Where'd All the Flight Simulators Go?
Flight simulators dominated PC gaming in the 90's and early 2000's with fantastic titles such as Red Baron winning the hearts of gamers. The evolving technology allowed gamers to experience niche fantasies that developers created.
Now with the popularity of PC gaming rising dramatically, these flight sims should be gaining newfound success. Sadly, they have nearly disappeared from the market with X-Plane 11 being the only major release coming this year. While this niche genre has fallen out of popularity, it can easily make a return.
Before we tackle how flight sims can make a reemergence, we must understand why they fell out of popularity in the first place. First and foremost, flight sims are a niche genre that relies on external hardware. Before controllers were commonly used with PC's, joysticks were used to properly control flight sims. While you could play most sims with a mouse and keyboard, they were vastly inferior to these joysticks. These joysticks also did not work well with other games, making them very niche peripherals. When PC gaming became more popular, this niche hardware became an additional, sometimes unneeded cost due to controller availability and 'unifying' nature.
Flight sims themselves were also niche titles. Most genres get surges of popularity and flight sims were no exception. These games focused on immersion and fit well in the core PC market. This surge ended due the increased popularity of PC gaming and a more homogenized output of AAA games. The AAA market continually focused on increased profits, so niche genres were ignored -- a similar thing happened with racing games, and now look at the market.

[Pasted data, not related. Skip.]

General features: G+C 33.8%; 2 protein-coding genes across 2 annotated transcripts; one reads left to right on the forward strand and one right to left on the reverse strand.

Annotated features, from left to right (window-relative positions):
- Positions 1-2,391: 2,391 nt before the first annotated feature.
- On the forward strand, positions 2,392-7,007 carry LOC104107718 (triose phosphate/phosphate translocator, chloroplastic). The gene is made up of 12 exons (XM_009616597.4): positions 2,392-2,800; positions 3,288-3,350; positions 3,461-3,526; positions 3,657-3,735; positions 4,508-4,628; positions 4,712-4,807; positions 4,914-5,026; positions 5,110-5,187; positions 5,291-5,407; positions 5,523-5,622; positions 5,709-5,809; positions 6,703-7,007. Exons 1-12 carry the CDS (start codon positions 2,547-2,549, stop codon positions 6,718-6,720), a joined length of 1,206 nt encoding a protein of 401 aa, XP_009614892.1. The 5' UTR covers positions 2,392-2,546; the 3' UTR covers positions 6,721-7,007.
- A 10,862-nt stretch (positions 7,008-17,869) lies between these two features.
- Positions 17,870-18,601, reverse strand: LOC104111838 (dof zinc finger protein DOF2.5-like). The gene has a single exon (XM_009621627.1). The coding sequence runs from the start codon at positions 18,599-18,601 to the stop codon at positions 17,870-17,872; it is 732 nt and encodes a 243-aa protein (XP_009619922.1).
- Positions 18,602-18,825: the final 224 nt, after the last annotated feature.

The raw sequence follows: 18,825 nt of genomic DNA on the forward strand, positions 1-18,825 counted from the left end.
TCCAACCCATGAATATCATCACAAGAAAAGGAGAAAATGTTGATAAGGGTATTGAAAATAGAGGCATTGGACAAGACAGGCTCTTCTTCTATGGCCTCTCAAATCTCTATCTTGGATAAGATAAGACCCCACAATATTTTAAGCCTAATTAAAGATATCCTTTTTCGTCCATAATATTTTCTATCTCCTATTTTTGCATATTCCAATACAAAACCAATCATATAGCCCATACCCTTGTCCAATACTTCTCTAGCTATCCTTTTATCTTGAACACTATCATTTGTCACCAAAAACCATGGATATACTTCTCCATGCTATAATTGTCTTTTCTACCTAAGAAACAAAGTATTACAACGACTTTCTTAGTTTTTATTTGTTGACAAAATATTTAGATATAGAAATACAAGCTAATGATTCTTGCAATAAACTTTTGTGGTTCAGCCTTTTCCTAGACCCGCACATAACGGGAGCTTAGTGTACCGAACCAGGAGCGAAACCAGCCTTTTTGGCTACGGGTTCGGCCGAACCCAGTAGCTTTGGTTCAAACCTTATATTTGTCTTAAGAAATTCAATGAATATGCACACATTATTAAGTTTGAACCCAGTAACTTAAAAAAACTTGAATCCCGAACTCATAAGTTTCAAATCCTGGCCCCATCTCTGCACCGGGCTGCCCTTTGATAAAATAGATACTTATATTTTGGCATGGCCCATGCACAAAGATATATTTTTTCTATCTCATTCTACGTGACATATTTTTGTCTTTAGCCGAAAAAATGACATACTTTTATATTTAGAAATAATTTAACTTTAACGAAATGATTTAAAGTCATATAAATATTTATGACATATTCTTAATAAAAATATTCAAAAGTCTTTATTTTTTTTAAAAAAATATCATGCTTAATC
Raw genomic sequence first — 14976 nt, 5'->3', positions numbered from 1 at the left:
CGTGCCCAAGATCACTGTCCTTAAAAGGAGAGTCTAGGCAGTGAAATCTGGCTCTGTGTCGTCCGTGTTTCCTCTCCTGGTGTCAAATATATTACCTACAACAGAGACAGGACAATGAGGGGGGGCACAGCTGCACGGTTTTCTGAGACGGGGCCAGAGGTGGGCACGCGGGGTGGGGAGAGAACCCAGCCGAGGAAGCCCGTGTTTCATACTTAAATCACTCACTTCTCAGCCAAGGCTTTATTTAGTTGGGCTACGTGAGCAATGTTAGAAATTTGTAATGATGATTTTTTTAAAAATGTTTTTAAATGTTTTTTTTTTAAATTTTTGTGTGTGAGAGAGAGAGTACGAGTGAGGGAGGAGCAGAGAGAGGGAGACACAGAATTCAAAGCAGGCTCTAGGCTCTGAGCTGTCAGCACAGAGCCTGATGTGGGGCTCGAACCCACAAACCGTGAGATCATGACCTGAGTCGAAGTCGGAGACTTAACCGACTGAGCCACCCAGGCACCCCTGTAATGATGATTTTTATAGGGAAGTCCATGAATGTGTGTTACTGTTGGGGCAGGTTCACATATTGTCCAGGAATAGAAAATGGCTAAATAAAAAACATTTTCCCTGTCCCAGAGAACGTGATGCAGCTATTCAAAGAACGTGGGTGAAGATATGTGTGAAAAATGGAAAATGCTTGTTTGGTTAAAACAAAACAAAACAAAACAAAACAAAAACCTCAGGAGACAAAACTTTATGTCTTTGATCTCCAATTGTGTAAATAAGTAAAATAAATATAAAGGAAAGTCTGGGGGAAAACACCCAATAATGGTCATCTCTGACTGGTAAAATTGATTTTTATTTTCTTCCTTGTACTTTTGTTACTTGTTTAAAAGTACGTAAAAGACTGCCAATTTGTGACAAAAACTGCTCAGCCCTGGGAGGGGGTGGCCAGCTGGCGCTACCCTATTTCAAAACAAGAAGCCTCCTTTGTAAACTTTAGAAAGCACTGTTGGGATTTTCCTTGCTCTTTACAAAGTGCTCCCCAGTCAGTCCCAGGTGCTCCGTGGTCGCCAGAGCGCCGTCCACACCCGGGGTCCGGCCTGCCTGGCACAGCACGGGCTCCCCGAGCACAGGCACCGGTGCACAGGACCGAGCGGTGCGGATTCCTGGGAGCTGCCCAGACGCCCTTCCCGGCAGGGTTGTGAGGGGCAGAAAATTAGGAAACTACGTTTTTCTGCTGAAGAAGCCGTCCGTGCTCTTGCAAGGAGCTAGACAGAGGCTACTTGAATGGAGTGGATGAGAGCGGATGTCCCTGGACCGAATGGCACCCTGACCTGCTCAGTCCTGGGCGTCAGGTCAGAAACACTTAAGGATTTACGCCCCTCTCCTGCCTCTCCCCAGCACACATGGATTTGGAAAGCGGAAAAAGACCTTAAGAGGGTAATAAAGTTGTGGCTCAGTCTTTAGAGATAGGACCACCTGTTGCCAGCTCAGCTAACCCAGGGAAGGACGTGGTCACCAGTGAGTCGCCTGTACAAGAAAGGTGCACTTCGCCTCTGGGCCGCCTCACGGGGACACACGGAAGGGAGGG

This leads to how flight sims can return into the spotlight. Their biggest chance of reemerging is in the indie scene. Other simulator have been successful due to focusing on these niches and creating content that was sustainable by these audiences. Truck Simulator would never be developed by a AAA developer due to the small audience. AAA developers will only cater to these niches if there is a strong market demand.
There is a resurgence of simulation games, and not the Surgeon Simulators, but of the real kind. With Farming Simulator 17 selling over a million in its first month, and the likes of Dirt Rally, and Project Cars reaching critical praise and selling like hotcakes, flight simulators are lagging behind. We have had Take On Helicopters way back in 2011, and DCS World just before it, but it's time for another Microsoft Flight Simulator (but not Flight, or made by Microsoft due to the aforementioned bore fest) to storm into the genre. Fans are waiting, and eager but who will be the first to give fans what they need?
Flight sims like any other genre, need a stable market to rely on. With an indie developer at the helm flight sims will be able to reemerge into gaming, simply due to the focus on pure profit not being as high.
Are you ready for a new truly innovative flight simulator? Let us know in the comments below!